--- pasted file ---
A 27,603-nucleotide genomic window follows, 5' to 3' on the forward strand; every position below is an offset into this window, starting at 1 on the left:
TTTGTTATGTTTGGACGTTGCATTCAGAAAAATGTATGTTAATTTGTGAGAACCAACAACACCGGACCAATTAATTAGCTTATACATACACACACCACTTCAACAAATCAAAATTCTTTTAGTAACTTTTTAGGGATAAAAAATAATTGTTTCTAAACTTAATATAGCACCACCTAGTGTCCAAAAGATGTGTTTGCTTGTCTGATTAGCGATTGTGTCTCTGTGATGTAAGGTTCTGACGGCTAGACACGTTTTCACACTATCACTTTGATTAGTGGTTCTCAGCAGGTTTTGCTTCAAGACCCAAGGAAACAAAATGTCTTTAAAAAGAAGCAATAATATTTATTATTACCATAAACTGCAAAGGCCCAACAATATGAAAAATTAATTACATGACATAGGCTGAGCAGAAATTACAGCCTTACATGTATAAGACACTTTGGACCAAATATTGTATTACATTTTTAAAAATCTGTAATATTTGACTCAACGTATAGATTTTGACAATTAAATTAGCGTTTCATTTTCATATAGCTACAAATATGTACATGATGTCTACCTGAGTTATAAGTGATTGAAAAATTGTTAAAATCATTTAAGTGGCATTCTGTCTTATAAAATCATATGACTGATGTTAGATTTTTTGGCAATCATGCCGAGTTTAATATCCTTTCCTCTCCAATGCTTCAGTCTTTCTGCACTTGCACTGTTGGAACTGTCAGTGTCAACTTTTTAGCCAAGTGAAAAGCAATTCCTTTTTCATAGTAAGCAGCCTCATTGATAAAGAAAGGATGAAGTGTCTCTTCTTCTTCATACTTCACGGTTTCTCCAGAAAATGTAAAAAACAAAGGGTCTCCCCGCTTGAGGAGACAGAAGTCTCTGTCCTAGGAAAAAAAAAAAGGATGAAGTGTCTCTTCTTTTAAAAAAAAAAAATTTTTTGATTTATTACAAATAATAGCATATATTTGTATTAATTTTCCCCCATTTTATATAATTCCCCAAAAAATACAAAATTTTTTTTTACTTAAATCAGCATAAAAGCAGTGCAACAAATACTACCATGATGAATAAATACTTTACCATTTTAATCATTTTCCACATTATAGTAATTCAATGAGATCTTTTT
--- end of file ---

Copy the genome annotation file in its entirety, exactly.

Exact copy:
A 27,603-nucleotide genomic window follows, 5' to 3' on the forward strand; every position below is an offset into this window, starting at 1 on the left:
TTTGTTATGTTTGGACGTTGCATTCAGAAAAATGTATGTTAATTTGTGAGAACCAACAACACCGGACCAATTAATTAGCTTATACATACACACACCACTTCAACAAATCAAAATTCTTTTAGTAACTTTTTAGGGATAAAAAATAATTGTTTCTAAACTTAATATAGCACCACCTAGTGTCCAAAAGATGTGTTTGCTTGTCTGATTAGCGATTGTGTCTCTGTGATGTAAGGTTCTGACGGCTAGACACGTTTTCACACTATCACTTTGATTAGTGGTTCTCAGCAGGTTTTGCTTCAAGACCCAAGGAAACAAAATGTCTTTAAAAAGAAGCAATAATATTTATTATTACCATAAACTGCAAAGGCCCAACAATATGAAAAATTAATTACATGACATAGGCTGAGCAGAAATTACAGCCTTACATGTATAAGACACTTTGGACCAAATATTGTATTACATTTTTAAAAATCTGTAATATTTGACTCAACGTATAGATTTTGACAATTAAATTAGCGTTTCATTTTCATATAGCTACAAATATGTACATGATGTCTACCTGAGTTATAAGTGATTGAAAAATTGTTAAAATCATTTAAGTGGCATTCTGTCTTATAAAATCATATGACTGATGTTAGATTTTTTGGCAATCATGCCGAGTTTAATATCCTTTCCTCTCCAATGCTTCAGTCTTTCTGCACTTGCACTGTTGGAACTGTCAGTGTCAACTTTTTAGCCAAGTGAAAAGCAATTCCTTTTTCATAGTAAGCAGCCTCATTGATAAAGAAAGGATGAAGTGTCTCTTCTTCTTCATACTTCACGGTTTCTCCAGAAAATGTAAAAAACAAAGGGTCTCCCCGCTTGAGGAGACAGAAGTCTCTGTCCTAGGAAAAAAAAAAAGGATGAAGTGTCTCTTCTTTTAAAAAAAAAAAATTTTTTGATTTATTACAAATAATAGCATATATTTGTATTAATTTTCCCCCATTTTATATAATTCCCCAAAAAATACAAAATTTTTTTTTACTTAAATCAGCATAAAAGCAGTGCAACAAATACTACCATGATGAATAAATACTTTACCATTTTAATCATTTTCCACATTATAGTAATTCAATGAGATCTTTTT